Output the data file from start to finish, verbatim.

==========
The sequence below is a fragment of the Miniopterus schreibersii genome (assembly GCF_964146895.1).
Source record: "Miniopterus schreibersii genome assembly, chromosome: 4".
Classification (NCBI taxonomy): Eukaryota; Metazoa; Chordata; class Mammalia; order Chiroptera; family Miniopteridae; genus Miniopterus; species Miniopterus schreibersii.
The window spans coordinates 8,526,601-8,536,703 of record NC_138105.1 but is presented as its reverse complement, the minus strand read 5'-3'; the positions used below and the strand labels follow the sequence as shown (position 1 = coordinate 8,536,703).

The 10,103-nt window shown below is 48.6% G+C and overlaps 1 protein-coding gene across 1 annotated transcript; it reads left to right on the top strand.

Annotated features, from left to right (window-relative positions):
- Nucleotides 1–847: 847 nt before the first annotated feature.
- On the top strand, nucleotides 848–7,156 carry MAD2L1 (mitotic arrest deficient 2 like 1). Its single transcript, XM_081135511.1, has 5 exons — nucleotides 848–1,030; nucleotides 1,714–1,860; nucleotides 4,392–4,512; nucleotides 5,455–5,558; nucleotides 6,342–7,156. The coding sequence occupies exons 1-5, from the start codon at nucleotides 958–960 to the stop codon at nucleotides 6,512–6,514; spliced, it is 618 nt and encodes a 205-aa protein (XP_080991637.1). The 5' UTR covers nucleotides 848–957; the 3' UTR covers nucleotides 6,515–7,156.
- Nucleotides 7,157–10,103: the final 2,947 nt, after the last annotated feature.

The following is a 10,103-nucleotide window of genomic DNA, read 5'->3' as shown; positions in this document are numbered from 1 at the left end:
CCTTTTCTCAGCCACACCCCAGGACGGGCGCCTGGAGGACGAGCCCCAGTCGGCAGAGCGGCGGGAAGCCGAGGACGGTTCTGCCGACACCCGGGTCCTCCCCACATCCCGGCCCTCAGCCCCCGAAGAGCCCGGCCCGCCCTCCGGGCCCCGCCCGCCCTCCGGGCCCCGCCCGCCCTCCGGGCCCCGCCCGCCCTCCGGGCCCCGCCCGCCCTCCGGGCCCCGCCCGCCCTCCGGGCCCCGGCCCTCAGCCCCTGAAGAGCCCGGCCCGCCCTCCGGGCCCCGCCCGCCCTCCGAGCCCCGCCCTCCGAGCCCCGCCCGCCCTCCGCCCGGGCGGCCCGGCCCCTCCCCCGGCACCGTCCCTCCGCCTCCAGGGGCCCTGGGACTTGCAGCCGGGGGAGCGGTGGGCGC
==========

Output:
The sequence below is a fragment of the Miniopterus schreibersii genome (assembly GCF_964146895.1).
Source record: "Miniopterus schreibersii genome assembly, chromosome: 4".
Classification (NCBI taxonomy): Eukaryota; Metazoa; Chordata; class Mammalia; order Chiroptera; family Miniopteridae; genus Miniopterus; species Miniopterus schreibersii.
The window spans coordinates 8,526,601-8,536,703 of record NC_138105.1 but is presented as its reverse complement, the minus strand read 5'-3'; the positions used below and the strand labels follow the sequence as shown (position 1 = coordinate 8,536,703).

The 10,103-nt window shown below is 48.6% G+C and overlaps 1 protein-coding gene across 1 annotated transcript; it reads left to right on the top strand.

Annotated features, from left to right (window-relative positions):
- Nucleotides 1–847: 847 nt before the first annotated feature.
- On the top strand, nucleotides 848–7,156 carry MAD2L1 (mitotic arrest deficient 2 like 1). Its single transcript, XM_081135511.1, has 5 exons — nucleotides 848–1,030; nucleotides 1,714–1,860; nucleotides 4,392–4,512; nucleotides 5,455–5,558; nucleotides 6,342–7,156. The coding sequence occupies exons 1-5, from the start codon at nucleotides 958–960 to the stop codon at nucleotides 6,512–6,514; spliced, it is 618 nt and encodes a 205-aa protein (XP_080991637.1). The 5' UTR covers nucleotides 848–957; the 3' UTR covers nucleotides 6,515–7,156.
- Nucleotides 7,157–10,103: the final 2,947 nt, after the last annotated feature.

The following is a 10,103-nucleotide window of genomic DNA, read 5'->3' as shown; positions in this document are numbered from 1 at the left end:
CCTTTTCTCAGCCACACCCCAGGACGGGCGCCTGGAGGACGAGCCCCAGTCGGCAGAGCGGCGGGAAGCCGAGGACGGTTCTGCCGACACCCGGGTCCTCCCCACATCCCGGCCCTCAGCCCCCGAAGAGCCCGGCCCGCCCTCCGGGCCCCGCCCGCCCTCCGGGCCCCGCCCGCCCTCCGGGCCCCGCCCGCCCTCCGGGCCCCGCCCGCCCTCCGGGCCCCGCCCGCCCTCCGGGCCCCGGCCCTCAGCCCCTGAAGAGCCCGGCCCGCCCTCCGGGCCCCGCCCGCCCTCCGAGCCCCGCCCTCCGAGCCCCGCCCGCCCTCCGCCCGGGCGGCCCGGCCCCTCCCCCGGCACCGTCCCTCCGCCTCCAGGGGCCCTGGGACTTGCAGCCGGGGGAGCGGTGGGCGC